I think the supreme court decision that prevented capital sentences for minors was bullshit. At least we can look forward to that being reversed on the grounds that ISIS is changing the precedents of international law. 🙂

                I think capital punishment is irreplaceable for certain applications. Like military law and civil wars.

                I’m not wedded to corporeal punishment, and I can see a lot of practical concerns that need addressing. It still seems like it should be useful.

                One of the arguments for confinement over execution is security. Obama is thus an argument for execution, as we cannot prevent the next Obama, and cannot be sure who would get released when.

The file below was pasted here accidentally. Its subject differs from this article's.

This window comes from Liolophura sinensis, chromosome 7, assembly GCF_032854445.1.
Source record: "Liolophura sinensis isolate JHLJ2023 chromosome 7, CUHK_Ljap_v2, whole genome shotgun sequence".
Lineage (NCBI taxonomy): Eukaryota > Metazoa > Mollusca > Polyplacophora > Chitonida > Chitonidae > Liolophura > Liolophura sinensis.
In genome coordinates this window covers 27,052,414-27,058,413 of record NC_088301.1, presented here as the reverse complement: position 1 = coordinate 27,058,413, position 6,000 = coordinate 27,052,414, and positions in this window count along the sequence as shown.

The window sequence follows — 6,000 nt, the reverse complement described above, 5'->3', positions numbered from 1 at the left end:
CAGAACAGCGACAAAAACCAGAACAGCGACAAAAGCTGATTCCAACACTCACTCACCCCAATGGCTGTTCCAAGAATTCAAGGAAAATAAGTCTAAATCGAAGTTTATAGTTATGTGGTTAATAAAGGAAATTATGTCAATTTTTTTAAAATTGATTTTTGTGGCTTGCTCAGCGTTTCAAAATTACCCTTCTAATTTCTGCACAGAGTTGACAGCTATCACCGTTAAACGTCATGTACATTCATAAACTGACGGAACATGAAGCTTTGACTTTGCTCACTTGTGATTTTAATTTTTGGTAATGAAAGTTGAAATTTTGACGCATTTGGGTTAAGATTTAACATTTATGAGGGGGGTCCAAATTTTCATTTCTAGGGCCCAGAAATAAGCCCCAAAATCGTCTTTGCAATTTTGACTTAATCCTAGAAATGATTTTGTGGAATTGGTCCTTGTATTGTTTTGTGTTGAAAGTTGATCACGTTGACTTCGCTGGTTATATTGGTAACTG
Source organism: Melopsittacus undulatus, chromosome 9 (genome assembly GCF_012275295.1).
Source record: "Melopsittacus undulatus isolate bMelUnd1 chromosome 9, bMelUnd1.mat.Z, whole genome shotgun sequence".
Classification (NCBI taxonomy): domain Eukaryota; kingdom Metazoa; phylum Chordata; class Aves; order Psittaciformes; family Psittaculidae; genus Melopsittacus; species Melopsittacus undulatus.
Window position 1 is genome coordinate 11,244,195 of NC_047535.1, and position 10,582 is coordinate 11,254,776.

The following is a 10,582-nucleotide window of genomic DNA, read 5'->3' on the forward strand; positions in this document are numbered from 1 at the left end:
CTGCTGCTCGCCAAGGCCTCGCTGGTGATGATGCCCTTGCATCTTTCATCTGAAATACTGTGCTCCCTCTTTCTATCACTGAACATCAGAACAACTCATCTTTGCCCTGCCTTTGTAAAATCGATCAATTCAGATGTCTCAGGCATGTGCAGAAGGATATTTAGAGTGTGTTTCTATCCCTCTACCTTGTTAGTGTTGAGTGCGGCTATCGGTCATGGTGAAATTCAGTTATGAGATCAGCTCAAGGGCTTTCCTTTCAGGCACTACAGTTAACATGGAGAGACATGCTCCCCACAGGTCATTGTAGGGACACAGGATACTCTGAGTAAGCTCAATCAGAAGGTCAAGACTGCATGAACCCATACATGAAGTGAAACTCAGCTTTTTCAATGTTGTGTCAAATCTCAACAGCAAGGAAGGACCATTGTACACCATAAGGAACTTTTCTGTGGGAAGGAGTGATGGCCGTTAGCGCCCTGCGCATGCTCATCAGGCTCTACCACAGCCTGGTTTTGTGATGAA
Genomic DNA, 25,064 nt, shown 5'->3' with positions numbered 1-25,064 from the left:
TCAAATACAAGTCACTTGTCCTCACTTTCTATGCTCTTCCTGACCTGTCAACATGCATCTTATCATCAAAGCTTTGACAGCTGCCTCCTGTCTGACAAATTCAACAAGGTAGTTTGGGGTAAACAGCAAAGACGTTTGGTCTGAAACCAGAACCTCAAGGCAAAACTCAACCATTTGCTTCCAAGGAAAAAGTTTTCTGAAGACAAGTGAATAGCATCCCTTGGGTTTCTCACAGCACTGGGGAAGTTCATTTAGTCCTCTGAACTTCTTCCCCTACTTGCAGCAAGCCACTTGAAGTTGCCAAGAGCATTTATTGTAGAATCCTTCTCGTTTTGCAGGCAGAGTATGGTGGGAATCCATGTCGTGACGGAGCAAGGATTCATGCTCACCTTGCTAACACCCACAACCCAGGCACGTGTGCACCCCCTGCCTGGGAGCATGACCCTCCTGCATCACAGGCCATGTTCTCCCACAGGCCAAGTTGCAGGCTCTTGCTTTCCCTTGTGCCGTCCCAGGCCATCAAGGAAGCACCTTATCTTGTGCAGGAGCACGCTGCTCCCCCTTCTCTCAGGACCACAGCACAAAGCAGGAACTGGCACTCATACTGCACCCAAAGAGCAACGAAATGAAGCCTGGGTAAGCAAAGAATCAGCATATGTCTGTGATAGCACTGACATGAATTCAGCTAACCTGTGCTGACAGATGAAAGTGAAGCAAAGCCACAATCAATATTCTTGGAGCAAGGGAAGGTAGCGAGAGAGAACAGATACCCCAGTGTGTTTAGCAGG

The status quo is a consensus, and is a better alternative than giving me a free hand.

            • False analogy. You can engage in gainful activity without being hired. Furthermore, in one case, you are prevented from it; in the other, it is merely that no one is compelled to assist you.

              Besides, prison restricts you a lot more.

              • BobtheRegisterredFool

                A teenager of the sort likely to commit a crime is likely to have a very different perspective on schooling than a middle aged intellectual, especially of the sort involved in legal matters.

                I was rule abiding by inclination, and perhaps mentally ahead of my age group. I could understand physical pain and death well enough to prefer to avoid them. I did not understand imprisonment much, and absolutely did not understand the pain of long term unemployment.